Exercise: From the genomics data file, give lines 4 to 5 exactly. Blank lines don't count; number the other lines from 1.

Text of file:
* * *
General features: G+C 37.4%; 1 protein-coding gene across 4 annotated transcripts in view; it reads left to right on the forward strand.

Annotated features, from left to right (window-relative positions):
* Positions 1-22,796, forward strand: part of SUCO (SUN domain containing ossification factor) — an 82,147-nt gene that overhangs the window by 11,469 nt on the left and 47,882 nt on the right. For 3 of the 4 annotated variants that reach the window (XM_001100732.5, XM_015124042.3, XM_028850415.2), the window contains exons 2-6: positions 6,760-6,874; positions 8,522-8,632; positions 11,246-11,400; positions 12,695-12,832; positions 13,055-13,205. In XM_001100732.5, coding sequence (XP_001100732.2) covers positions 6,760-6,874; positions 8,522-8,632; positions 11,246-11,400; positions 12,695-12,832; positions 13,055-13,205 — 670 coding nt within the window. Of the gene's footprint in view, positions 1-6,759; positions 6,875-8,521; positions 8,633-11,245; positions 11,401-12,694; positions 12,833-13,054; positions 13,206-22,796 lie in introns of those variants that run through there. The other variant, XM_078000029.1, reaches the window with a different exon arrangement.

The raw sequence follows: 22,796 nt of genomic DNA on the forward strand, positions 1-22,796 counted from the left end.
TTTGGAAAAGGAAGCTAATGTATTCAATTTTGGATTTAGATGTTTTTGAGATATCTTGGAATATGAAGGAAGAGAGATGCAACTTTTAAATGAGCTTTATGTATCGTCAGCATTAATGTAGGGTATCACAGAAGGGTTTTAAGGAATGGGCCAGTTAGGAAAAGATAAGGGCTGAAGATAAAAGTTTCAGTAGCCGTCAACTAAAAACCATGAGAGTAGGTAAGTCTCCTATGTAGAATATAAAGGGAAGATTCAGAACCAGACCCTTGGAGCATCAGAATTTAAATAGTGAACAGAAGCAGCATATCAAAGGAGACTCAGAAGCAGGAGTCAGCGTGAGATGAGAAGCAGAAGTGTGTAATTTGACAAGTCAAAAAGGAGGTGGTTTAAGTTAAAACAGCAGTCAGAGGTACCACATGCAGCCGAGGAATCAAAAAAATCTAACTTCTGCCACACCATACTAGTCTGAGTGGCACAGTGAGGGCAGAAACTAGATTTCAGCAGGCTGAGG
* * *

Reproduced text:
The raw sequence follows: 22,796 nt of genomic DNA on the forward strand, positions 1-22,796 counted from the left end.
TTTGGAAAAGGAAGCTAATGTATTCAATTTTGGATTTAGATGTTTTTGAGATATCTTGGAATATGAAGGAAGAGAGATGCAACTTTTAAATGAGCTTTATGTATCGTCAGCATTAATGTAGGGTATCACAGAAGGGTTTTAAGGAATGGGCCAGTTAGGAAAAGATAAGGGCTGAAGATAAAAGTTTCAGTAGCCGTCAACTAAAAACCATGAGAGTAGGTAAGTCTCCTATGTAGAATATAAAGGGAAGATTCAGAACCAGACCCTTGGAGCATCAGAATTTAAATAGTGAACAGAAGCAGCATATCAAAGGAGACTCAGAAGCAGGAGTCAGCGTGAGATGAGAAGCAGAAGTGTGTAATTTGACAAGTCAAAAAGGAGGTGGTTTAAGTTAAAACAGCAGTCAGAGGTACCACATGCAGCCGAGGAATCAAAAAAATCTAACTTCTGCCACACCATACTAGTCTGAGTGGCACAGTGAGGGCAGAAACTAGATTTCAGCAGGCTGAGG